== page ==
State leaders consider future school changes



SPRINGFIELD, Ill. (AP)—State leaders might end today’s gridlock in Chicago public schools by changing tomorrow’s rules for running the school system, Gov. Jim Edgar said Tuesday.

The Chicago Board of Education has agreed with the Chicago Teachers Union on a new contract that would help fill the school system’s $298 million budget deficit.

Many Republican lawmakers dislike the contract’s provisions and want them changed. But Democrats say changing the deal could cause a teachers’ strike.

The Republican governor said one compromise could be leaving the current two-year deal in place but changing rules for the future.

‘‘It seems appropriate to consider maybe changing some of those state laws so it doesn’t interfere with the contract but still could be in effect down the road,’‘ Edgar said.

A spokesman for House Speaker Michael Madigan dismissed the idea as interference in collective bargaining.

‘‘All of organized labor would oppose those provisions in the bill, so the bill wouldn’t pass,’‘ said his spokesman, Steve Brown. ‘‘If it fails, the financing plan will not be in place. The schools will close.’‘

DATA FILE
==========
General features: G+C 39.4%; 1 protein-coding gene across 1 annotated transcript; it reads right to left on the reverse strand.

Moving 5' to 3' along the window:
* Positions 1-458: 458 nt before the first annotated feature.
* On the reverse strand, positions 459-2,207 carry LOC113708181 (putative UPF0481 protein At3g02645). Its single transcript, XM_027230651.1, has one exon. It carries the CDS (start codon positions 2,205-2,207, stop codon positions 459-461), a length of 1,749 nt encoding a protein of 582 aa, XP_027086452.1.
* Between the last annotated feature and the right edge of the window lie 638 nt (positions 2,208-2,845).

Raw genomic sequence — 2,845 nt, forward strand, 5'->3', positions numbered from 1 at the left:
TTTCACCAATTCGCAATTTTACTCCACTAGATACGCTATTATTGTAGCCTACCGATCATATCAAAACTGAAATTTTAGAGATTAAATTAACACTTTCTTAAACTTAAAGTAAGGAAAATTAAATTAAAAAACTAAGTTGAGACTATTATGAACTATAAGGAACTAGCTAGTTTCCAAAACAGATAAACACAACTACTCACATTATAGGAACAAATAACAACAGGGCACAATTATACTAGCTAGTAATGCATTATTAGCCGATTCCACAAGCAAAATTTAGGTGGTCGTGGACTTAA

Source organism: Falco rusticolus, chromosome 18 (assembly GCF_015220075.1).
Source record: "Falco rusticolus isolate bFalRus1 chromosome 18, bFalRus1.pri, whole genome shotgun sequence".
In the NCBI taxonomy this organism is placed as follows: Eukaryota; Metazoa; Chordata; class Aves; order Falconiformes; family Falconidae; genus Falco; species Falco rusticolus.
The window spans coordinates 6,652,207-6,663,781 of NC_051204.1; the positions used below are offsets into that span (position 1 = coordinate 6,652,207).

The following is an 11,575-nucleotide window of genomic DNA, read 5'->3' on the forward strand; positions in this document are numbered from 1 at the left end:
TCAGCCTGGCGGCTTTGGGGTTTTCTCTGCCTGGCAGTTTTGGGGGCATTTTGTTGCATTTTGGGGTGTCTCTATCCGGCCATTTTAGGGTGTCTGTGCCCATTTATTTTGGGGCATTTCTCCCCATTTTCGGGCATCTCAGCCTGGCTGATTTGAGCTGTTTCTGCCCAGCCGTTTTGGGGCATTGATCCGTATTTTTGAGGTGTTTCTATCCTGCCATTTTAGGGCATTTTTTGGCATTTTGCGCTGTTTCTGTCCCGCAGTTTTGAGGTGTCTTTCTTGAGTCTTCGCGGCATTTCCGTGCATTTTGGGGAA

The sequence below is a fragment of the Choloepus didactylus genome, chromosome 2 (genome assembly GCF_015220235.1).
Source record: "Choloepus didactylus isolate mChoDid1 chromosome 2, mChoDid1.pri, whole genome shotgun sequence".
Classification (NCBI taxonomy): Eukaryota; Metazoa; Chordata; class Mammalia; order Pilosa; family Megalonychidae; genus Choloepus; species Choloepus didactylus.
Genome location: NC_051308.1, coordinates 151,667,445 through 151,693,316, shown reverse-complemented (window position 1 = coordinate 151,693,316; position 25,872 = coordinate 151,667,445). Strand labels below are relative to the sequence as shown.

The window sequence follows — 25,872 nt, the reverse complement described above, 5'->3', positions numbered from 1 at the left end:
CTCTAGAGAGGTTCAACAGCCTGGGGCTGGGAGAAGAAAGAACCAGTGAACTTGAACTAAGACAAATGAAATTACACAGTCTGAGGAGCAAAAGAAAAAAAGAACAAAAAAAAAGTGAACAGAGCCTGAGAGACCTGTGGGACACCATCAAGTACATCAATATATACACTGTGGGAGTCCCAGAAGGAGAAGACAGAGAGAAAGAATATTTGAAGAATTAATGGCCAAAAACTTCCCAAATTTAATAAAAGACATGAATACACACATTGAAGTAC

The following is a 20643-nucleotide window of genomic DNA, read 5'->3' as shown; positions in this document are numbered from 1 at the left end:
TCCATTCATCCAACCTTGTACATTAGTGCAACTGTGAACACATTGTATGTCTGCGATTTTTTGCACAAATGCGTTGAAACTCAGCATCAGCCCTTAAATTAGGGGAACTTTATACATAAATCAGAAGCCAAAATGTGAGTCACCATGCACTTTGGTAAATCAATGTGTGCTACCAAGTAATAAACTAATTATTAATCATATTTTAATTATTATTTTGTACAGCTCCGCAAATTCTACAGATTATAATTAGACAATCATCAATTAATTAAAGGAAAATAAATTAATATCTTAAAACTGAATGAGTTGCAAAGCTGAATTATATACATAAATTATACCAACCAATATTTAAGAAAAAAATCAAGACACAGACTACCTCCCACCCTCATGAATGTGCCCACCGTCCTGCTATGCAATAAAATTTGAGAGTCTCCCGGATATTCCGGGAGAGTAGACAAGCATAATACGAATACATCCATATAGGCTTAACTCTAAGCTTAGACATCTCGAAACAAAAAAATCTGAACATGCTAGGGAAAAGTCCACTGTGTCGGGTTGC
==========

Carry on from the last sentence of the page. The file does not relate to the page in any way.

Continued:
Edgar declined to say what changes might be considered.

Edgar’s statement was the only hint of progress after hours of meetings between him and legislative leaders.

Senate President James ‘‘Pate’‘ Philip, R-Wood Dale, and House Republican Leader Lee Daniels of Elmhurst left the meeting by a back exit to avoid reporters.

The Democrats—Madigan and fellow Chicagoan Sen. Emil Jones—offered little more.

‘‘I think we further defined the relative positions of the various negotiators,’‘ Madigan said.

Jones and Madigan back a two-year plan that would change some inefficient work rules in the Chicago school system, borrow up to $300 million and use $110 million in pension funds for school operations.

The plan has opponents from both parties and every part of the state, but Republicans are especially critical. They think the rule changes don’t go far enough, that borrowing is a bad idea and that the pension money should be off limits.

Madigan said Republicans had again raised the possibility of holding a referendum in Chicago on raising property taxes to repay the $300 million.

He criticized the suggestion but did not rule it out.

Also Monday, the board that oversees Chicago school finances asked a federal appeals court to overturn a judge’s ruling that has let schools operate without a balanced budget. No ruling has bene made.